Review: I'm so excited

Plane sailing as Almodovar reaches for sky


Flight club: Javier Camara with Raul Arevalo and Carlos Areces in Pedro Almodova's Im So Excited

Flight club: Javier Camara with Raul Arevalo and Carlos Areces in Pedro Almodova's Im So Excited

As a rule, film directors are rarely seen on the Graham Norton Show. The toocheses that grace his scarlet sofa are strictly A-list, front-of-camera types with Quentin Tarantino being one of the few auteurs to ever make the guest-list. Until last week. That was when smiling Spanish director Pedro Almodovar popped up to promote his film I’m So Excited — which host Norton certainly seemed to be, and with good reason. El Gran Pedro is a two-time Oscar and Palme d’Or winner responsible for such box office hits as Women on the Verge of a Nervous Breakdown and All About My Mother, which, despite their monikers, are devoid of Jewish female content.

Stranded somewhere between a CBeebies programme and a top-shelf magazine, I’m So Excited is the lame English title for Almodovar’s Los Amantes Pasajeros (passenger lovers). The latter fits perfectly and here’s why. The film is about a group of business-class travellers circling the sky in a plane with failed landing gear.

Facing impending doom, they deal with their anxiety and over-sized libidos by drinking, taking mescaline, confessing secrets and having sex with each other — and someone in economy.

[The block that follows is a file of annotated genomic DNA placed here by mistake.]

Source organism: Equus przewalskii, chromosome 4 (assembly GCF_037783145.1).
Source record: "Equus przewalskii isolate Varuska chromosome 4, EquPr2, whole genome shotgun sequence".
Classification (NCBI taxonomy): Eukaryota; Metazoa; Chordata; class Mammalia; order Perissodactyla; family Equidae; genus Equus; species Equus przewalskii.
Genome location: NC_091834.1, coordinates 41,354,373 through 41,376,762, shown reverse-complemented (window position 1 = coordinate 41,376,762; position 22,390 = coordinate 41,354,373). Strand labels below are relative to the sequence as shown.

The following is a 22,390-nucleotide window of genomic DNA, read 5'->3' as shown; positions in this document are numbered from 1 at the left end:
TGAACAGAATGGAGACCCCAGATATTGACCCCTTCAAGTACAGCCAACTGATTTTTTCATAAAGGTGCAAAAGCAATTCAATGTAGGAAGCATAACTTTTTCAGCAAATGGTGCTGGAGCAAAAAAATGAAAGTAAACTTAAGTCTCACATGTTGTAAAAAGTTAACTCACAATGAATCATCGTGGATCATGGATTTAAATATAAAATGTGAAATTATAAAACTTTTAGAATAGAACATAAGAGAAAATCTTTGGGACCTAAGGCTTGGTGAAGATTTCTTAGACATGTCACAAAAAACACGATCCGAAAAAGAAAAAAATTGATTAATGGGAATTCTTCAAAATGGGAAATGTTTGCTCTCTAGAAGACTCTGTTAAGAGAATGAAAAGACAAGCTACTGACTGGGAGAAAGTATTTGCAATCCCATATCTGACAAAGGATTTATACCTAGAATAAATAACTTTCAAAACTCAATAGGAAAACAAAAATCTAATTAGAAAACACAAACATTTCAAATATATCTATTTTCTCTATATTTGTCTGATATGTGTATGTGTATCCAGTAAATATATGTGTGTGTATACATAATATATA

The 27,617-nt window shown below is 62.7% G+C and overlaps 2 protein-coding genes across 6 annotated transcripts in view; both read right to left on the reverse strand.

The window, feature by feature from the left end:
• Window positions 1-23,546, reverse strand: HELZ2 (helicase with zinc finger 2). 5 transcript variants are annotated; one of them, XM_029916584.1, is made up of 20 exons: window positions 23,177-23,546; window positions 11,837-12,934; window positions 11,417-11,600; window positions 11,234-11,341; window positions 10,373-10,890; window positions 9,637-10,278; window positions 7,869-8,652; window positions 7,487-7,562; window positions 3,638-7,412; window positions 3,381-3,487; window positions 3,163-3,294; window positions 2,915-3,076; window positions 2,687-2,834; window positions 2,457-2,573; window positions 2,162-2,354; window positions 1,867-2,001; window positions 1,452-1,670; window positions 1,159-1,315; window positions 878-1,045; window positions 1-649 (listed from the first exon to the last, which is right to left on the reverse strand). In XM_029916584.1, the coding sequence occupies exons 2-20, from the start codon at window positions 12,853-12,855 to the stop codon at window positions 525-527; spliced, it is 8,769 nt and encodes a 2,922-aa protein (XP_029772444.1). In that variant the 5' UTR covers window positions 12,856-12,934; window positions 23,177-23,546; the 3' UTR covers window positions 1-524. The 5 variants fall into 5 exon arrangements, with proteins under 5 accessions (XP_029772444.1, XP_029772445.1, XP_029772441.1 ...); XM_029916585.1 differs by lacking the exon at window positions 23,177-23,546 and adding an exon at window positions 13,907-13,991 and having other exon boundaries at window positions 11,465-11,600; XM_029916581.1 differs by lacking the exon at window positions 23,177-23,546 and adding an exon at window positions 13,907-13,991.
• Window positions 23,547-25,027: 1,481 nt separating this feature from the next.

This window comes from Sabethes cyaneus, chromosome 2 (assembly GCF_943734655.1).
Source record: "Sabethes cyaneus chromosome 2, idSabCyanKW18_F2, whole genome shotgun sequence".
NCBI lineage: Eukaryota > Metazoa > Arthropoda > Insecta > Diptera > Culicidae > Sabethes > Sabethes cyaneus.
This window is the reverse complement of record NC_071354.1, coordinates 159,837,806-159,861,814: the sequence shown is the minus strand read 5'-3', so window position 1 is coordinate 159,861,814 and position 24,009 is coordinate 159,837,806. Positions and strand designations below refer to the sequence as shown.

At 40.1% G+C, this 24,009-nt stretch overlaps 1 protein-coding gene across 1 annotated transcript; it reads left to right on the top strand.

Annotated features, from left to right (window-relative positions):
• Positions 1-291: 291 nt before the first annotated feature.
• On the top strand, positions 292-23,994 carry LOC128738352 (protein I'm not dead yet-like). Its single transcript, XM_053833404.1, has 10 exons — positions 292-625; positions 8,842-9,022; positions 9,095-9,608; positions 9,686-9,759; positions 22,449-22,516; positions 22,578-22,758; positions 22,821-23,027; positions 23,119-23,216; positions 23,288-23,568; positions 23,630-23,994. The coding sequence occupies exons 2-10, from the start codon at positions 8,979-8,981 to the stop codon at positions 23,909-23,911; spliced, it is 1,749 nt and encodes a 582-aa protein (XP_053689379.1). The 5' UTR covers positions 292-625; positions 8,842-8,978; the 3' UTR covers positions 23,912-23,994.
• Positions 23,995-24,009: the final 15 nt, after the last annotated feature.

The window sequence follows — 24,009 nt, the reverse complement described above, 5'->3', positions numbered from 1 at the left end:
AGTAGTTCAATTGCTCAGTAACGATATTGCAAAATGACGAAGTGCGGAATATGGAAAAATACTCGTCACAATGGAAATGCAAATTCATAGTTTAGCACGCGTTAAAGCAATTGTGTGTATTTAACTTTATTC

Yes, los amantes pasajeros certainly suits these colourful mile-high clubbers including Bruna, (Lola Dueñas), a virginal middle-aged psychic (“my powers scare men away”); Ricardo (Guillermo Toledo), a caddish heart-throb; Benito (Hugo Silva), a hit-man and Norma, a Heidi Fleiss-type madam who is played by Pedro’s long-time muse, the Argentinian-Jewish actress, Cecilia Roth. And then there’s the crew — a camp, tequila-swigging triumvirate of stereotypically gay stewards led by the fabulous Joserra (Javier Cámara).

To keep everyone entertained, they do an impromptu dance in the aisles to the Pointer Sisters’ I’m So Excited, a routine which is alone worth the ticket price. But in what marks a return to his comedies of the ’80s like Tie Me, Tie Me Down, Almodovar has pulled off his own very racy version of Airplane meets Carry on Cruising with a tapas twist for acquired tastes.
Naughty but delicious.

Last updated: 10:45am, May 6 2013